The Senate version (SB 862) cleared its first committee Monday and is expected to go to two more committees before heading to the floor. President Don Gaetz, R-Niceville, indicated that changes in the makeup of the Senate and changes in the bill could lead to its passage.
“So the fact that we have 15 new senators and the fact that the bill is not the same means that I think last year’s vote is not necessarily a telltale of how the vote will come out this year,” Gaetz said.
But senators can expect fierce pressure from groups such the Florida Education Association, which released a statement after the House vote saying “every credible parent group in Florida has been outraged by this bill.”
“This doesn’t empower parents, it doesn’t provide better education for students, but will line the pockets of the charter operators,” Andy Ford, president of the statewide teachers union, said in the statement.
But the proposal has influential support from groups such as the Foundation for Florida’s Future, which is chaired by former Gov. Jeb Bush. They say it would empower parents.
Under the proposal, parents would be allowed to petition school districts to consider specific turnaround options for schools that receive “F” grades for two consecutive years. If districts reject parents’ plans in favor of other ideas, the state Board of Education would choose the plans that would be implemented.
“Let’s recognize that while failing schools abandon children, parents never do. … And so, if schools are unwilling to change, we have a moral obligation to force that change,” said Rep. Matt Gaetz, a Fort Walton Beach Republican and son of the Senate president.
HAPPY DAYS ARE HERE AGAIN (WELL, SORT OF): While lawmakers will have to resolve tough policy issues during the coming weeks, a brightening economic picture should make everybody a little happier.
Sure, the House and Senate have to resolve myriad budget details for the upcoming 2013-14 fiscal year. But a better economy means more tax dollars. And that makes it easier to pump money into popular programs such as education — and avoid painful spending cuts.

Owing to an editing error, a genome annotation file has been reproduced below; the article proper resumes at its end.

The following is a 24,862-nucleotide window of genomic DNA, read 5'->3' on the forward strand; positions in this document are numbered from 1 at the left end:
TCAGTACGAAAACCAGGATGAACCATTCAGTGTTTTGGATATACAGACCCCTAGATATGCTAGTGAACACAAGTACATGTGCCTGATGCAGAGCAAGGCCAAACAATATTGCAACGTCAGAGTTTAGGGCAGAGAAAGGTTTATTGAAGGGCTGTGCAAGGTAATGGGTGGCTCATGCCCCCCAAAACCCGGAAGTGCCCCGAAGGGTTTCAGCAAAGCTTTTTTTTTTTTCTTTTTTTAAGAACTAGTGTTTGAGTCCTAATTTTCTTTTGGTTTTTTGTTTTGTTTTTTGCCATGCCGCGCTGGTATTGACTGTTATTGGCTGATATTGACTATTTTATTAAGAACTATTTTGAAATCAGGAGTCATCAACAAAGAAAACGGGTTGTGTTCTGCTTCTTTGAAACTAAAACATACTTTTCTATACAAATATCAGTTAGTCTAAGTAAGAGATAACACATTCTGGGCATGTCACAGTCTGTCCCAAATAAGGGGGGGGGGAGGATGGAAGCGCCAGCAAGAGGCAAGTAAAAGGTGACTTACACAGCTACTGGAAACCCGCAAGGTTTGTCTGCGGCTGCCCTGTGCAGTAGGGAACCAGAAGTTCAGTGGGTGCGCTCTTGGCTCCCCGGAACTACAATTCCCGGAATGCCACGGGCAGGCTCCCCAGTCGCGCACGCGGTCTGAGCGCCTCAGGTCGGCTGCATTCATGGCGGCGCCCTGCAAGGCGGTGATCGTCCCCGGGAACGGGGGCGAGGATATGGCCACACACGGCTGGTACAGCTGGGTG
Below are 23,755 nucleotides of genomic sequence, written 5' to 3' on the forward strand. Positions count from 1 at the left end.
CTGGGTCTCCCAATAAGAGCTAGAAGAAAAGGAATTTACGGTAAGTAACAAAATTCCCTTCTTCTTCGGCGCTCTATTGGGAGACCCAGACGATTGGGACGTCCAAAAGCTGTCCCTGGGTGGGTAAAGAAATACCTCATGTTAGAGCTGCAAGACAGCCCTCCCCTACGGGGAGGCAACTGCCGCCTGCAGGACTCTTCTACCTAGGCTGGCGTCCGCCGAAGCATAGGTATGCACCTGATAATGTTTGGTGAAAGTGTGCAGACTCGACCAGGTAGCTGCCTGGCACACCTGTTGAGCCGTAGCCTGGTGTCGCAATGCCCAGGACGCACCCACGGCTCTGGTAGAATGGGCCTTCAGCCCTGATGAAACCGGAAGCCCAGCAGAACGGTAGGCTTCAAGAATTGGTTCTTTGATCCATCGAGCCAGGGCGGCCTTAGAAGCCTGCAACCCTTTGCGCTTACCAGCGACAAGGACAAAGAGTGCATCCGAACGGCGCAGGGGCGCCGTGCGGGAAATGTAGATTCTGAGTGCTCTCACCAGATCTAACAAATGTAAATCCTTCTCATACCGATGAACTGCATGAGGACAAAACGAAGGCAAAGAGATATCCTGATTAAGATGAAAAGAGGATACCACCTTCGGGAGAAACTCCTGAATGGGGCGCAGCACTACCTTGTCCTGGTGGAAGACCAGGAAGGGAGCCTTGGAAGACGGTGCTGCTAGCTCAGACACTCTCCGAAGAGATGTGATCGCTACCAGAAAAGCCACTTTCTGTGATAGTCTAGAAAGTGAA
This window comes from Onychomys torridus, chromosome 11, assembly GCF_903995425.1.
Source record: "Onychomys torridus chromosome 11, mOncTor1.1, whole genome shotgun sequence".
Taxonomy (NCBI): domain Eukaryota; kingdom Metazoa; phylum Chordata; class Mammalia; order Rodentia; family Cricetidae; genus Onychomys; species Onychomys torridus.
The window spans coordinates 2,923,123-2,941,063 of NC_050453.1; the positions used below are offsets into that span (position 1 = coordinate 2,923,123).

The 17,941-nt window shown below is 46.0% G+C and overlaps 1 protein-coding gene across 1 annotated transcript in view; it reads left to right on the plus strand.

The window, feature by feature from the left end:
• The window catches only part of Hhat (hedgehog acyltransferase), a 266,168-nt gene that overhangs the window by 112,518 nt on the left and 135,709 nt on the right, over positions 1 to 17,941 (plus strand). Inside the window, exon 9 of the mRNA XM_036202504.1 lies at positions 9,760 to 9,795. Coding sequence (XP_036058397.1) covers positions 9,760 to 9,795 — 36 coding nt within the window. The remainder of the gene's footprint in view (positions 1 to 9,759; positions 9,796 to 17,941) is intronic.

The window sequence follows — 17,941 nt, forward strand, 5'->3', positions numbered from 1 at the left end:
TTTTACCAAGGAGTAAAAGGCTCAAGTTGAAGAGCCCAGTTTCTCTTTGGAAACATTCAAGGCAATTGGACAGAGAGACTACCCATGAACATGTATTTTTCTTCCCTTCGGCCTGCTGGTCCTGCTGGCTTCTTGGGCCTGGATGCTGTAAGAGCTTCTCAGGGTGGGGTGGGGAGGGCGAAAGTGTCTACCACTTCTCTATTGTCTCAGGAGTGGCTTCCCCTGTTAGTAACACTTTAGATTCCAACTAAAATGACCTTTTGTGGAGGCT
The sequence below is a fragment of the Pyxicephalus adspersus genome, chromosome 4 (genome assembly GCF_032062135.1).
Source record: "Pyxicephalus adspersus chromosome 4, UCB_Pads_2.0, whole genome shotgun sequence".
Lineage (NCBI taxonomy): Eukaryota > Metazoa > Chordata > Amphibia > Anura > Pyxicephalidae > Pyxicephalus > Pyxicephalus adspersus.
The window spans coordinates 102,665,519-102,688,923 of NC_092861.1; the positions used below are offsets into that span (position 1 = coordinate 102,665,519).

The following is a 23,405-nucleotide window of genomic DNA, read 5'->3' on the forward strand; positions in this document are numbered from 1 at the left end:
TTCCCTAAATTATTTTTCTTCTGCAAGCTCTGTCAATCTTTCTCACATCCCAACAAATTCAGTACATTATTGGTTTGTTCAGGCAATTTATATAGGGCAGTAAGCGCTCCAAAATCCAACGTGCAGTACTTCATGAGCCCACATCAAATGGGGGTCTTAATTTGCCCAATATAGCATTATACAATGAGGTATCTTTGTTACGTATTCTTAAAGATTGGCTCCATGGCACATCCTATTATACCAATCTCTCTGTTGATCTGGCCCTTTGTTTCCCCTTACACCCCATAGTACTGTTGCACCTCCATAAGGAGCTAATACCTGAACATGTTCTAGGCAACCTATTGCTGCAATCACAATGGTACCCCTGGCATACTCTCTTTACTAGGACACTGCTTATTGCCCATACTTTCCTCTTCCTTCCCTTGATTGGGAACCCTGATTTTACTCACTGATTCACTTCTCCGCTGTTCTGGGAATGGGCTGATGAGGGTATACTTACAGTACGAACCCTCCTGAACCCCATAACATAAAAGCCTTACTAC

“The bottom line is, there’s nothing like having some money,” Thrasher said.
House and Senate appropriations committees Wednesday approved $74 billion budget proposals that will go to the full chambers next week. The Senate committee unanimously approved its spending plan, while the House panel split along party lines because of a disagreement about expanding Medicaid under the federal Affordable Care Act.
The Medicaid expansion is sort of a budget issue — accepting federal money to expand Medicaid would show up in the budget. But the legislative debate about Medicaid expansion isn’t really about next year’s budget. It’s about Democrats wanting expansion, and Republicans blocking it.
“My main concern is not so much about what’s in the budget, it’s about what’s not in the budget,” House Minority Leader Perry Thurston, D-Fort Lauderdale, said during the appropriations committee.
House Republicans criticized Democrats for voting against a budget that, thanks to the better times, is addressing needs such as more money for education.
“We’re here to pass a budget and this, members, is a good budget,” said Rep. Matt Hudson, a Naples Republican who is chairman of the House Health Care Appropriations Subcommittee.
STORY OF THE WEEK: The Florida Senate gave final approval to a bill aimed at permanently turning out the lights at Internet cafes.
QUOTE OF THE WEEK: “There’s nothing a little prosperity won’t help.” — Rep. Dennis Baxley, R-Ocala, about the budget.